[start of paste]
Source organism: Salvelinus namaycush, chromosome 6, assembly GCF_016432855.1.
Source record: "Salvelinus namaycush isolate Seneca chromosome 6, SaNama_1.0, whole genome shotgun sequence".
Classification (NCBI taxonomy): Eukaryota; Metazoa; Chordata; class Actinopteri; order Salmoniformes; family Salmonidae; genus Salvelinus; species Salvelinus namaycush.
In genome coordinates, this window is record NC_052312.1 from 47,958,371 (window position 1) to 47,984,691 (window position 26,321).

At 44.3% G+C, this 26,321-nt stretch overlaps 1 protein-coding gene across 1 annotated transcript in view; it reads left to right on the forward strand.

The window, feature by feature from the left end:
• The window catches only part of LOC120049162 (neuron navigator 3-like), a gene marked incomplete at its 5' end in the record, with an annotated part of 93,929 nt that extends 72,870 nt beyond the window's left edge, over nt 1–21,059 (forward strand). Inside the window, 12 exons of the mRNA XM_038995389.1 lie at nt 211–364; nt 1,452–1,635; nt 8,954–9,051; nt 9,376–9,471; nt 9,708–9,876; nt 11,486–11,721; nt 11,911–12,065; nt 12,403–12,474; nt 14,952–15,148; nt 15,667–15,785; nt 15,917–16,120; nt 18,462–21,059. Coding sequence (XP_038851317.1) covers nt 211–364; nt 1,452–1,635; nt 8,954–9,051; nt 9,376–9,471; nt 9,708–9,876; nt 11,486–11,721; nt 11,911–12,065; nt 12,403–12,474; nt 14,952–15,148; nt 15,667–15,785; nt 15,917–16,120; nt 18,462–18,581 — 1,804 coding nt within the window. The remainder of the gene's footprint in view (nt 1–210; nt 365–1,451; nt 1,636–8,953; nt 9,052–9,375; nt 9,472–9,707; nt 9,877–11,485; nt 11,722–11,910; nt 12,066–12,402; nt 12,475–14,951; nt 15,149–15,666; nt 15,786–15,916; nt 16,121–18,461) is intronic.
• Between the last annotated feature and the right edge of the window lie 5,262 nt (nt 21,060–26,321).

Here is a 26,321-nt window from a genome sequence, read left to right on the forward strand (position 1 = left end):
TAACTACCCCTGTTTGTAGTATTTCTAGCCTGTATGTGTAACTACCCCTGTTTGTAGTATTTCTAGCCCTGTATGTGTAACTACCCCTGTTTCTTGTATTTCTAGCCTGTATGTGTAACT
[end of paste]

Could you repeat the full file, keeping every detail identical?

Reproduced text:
Source organism: Salvelinus namaycush, chromosome 6, assembly GCF_016432855.1.
Source record: "Salvelinus namaycush isolate Seneca chromosome 6, SaNama_1.0, whole genome shotgun sequence".
Classification (NCBI taxonomy): Eukaryota; Metazoa; Chordata; class Actinopteri; order Salmoniformes; family Salmonidae; genus Salvelinus; species Salvelinus namaycush.
In genome coordinates, this window is record NC_052312.1 from 47,958,371 (window position 1) to 47,984,691 (window position 26,321).

At 44.3% G+C, this 26,321-nt stretch overlaps 1 protein-coding gene across 1 annotated transcript in view; it reads left to right on the forward strand.

The window, feature by feature from the left end:
• The window catches only part of LOC120049162 (neuron navigator 3-like), a gene marked incomplete at its 5' end in the record, with an annotated part of 93,929 nt that extends 72,870 nt beyond the window's left edge, over nt 1–21,059 (forward strand). Inside the window, 12 exons of the mRNA XM_038995389.1 lie at nt 211–364; nt 1,452–1,635; nt 8,954–9,051; nt 9,376–9,471; nt 9,708–9,876; nt 11,486–11,721; nt 11,911–12,065; nt 12,403–12,474; nt 14,952–15,148; nt 15,667–15,785; nt 15,917–16,120; nt 18,462–21,059. Coding sequence (XP_038851317.1) covers nt 211–364; nt 1,452–1,635; nt 8,954–9,051; nt 9,376–9,471; nt 9,708–9,876; nt 11,486–11,721; nt 11,911–12,065; nt 12,403–12,474; nt 14,952–15,148; nt 15,667–15,785; nt 15,917–16,120; nt 18,462–18,581 — 1,804 coding nt within the window. The remainder of the gene's footprint in view (nt 1–210; nt 365–1,451; nt 1,636–8,953; nt 9,052–9,375; nt 9,472–9,707; nt 9,877–11,485; nt 11,722–11,910; nt 12,066–12,402; nt 12,475–14,951; nt 15,149–15,666; nt 15,786–15,916; nt 16,121–18,461) is intronic.
• Between the last annotated feature and the right edge of the window lie 5,262 nt (nt 21,060–26,321).

Here is a 26,321-nt window from a genome sequence, read left to right on the forward strand (position 1 = left end):
TAACTACCCCTGTTTGTAGTATTTCTAGCCTGTATGTGTAACTACCCCTGTTTGTAGTATTTCTAGCCCTGTATGTGTAACTACCCCTGTTTCTTGTATTTCTAGCCTGTATGTGTAACT